Symbols of Malcolm X’s Life
Creating symbolism in literature adds depth and meaning to any story. Alex Haley’s The Autobiography of Malcolm X displays an abundance of symbols that offer insight into the life of Malcolm X himself. Often, the symbols that Haley uses demonstrate the adjustments that Malcolm X went through during his development: they show his metamorphosis from a person whom the world viewed as unimportant, to the controversial, but influential civil rights leader. Haley first demonstrates how important, yet dangerous, status in a society can be for a minority. The author then explores how the simple hair straightening process called “conk” tied Malcolm X to the Caucasian world. Finally, Haley points out the significance of eyeglasses, watches, and suitcases and how they played a pivotal role in Malcolm X’s life.
Symbolism in literature allows the reader an insightful perspective into a character’s life. The symbolism in Haley’s autobiography provides a look directly into how specific items in Malcom X’s life shaped him as a man, and brought him through the transformations that made him into the powerful advocate of black rights that he became. As a child, Malcolm did not have a lot of material possessions and often felt disconnected from his peers. Therefore, when he moved into the city, he did not squander any time and began acquiring all the materialistic items he felt he needed to establish his status. When touching on the reasoning behind his acquisitive mindset, he concludes, “Like hundreds of thousands of country-bred Negroes who had come to the Northern black ghetto before me, and have come since, I’d also acquired all the other fashionable ghetto adornments – the zoot suits and conk that I have described, liquor, cigarettes, then reefers – all to erase my embarrassing background” (Haley 71). He found that the status that his conspicuous consumption provided, coupled with the power that he felt he had over his own life, was a symbol of having overcome a shameful childhood. His procurement of paraphernalia symbolized a self-worth that he found in the status that the items provided him. Malcolm X then refers to the problems that he saw other people facing as well, revealing that “These ghetto teenagers see the hell caught by their parents struggling in the prejudiced, intolerant white man’s world. The ghetto teenagers make up their own minds, they would rather be like the hustlers whom they see dressed “sharp” and flashing money and displaying no respect for anybody or anything. So the ghetto youth become attracted to the hustler worlds of dope, thievery, prostitution, and general crime and immorality” (Haley 332). For African Americans, having the ability to gain status, no matter how, in a Caucasian-dominated society provided a sense of respect and self-worth that they craved but had been told they would be unable to attain. Through the Nation of Islam, however, Malcolm X gained a sense of self-worth that did not depend on his worldly appurtenances.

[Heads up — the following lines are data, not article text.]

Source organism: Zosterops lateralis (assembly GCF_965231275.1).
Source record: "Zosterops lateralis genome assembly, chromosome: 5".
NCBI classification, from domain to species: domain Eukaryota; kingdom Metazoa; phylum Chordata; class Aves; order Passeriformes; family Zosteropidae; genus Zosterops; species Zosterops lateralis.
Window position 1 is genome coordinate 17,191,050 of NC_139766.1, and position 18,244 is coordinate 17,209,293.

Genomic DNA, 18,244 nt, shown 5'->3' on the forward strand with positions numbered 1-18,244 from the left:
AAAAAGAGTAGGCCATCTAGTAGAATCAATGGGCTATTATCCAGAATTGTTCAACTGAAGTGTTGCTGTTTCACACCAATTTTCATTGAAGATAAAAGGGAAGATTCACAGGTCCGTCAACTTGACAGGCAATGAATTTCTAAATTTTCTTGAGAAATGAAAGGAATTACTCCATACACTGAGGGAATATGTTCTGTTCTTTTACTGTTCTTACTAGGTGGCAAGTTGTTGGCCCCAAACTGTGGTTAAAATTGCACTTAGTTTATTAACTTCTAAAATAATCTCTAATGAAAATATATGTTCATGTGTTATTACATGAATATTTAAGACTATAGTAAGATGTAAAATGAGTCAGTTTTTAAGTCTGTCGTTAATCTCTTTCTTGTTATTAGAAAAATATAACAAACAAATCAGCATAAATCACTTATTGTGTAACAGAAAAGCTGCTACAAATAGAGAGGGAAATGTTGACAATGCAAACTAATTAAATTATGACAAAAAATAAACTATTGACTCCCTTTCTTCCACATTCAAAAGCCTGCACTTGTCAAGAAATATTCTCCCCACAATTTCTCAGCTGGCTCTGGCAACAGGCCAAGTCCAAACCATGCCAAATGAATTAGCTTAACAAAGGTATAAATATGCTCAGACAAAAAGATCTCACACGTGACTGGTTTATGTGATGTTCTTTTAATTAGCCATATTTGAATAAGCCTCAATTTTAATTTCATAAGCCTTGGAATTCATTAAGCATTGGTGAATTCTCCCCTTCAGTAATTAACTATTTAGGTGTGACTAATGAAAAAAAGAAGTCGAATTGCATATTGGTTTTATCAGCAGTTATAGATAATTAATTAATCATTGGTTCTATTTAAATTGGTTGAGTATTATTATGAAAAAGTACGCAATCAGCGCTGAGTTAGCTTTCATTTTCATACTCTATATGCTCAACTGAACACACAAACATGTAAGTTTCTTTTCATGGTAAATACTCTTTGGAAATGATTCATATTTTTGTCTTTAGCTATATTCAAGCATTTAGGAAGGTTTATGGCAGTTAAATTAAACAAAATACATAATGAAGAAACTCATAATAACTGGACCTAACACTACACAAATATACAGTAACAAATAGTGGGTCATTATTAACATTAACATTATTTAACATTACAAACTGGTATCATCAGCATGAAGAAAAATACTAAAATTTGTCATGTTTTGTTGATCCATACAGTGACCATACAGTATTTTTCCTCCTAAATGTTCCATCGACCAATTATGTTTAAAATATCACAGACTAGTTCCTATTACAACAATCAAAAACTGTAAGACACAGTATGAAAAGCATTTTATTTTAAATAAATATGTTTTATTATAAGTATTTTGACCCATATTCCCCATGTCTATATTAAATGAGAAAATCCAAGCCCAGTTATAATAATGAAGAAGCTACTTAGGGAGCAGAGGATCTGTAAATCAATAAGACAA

Hairstyle also has the capability to convey a great deal about a person. Malcolm X’s shift in hairstyles revealed a lot in connection with not only how he perceived himself, but also how he viewed the entire African American race. He began wearing his hair in a hairstyle known as “conk”, which comes from a hair-straightening gel made from lye. Often, the process involved with “conk” leaves chemical burns on the heads of the people who use it. This harsh technique allowed African Americans to achieve hairstyles that resembled those worn by Caucasians. Reflecting back on the implications of wearing a hairstyle that made him appear more “white,” Malcolm X acknowledges that, “This was my first really big step toward self-degradation. When I endured all of that pain, literally burning my flesh to have it look like a white man’s hair. I had joined that multitude of Negro men and women in America who are brainwashed into believing that the black people are “inferior” – and white people “superior”” (Haley 69). He regarded this then-popular African American hairstyle as implying that the only way black people could achieve beauty is if they resembled white people. Yet Malcolm X also acknowledges the symbolism of his hair after joining the Nation of Islam. Referring to the hairstyle that he and his brothers had rejected, he says, “They had just banished from their lives forever that phony, lye-conked, metallic-looking hair […]. It grieves me that I don’t care where you go, you see this symbol of ignorance and self-hate on so many Negroes’ heads” (Haley 278). Wearing a “conk” brought him from the sensitivity of feeling unnoticeable to a feeling of belonging. On the other hand, it also forced him to the realization of his own internalized racism. Once he joined the Nation of Islam, which taught him that being black made him better than other people, for no other reason than the color of his skin, he found the desire to discard the hair that tied him to the viewpoint that black is only beautiful if it resembles white.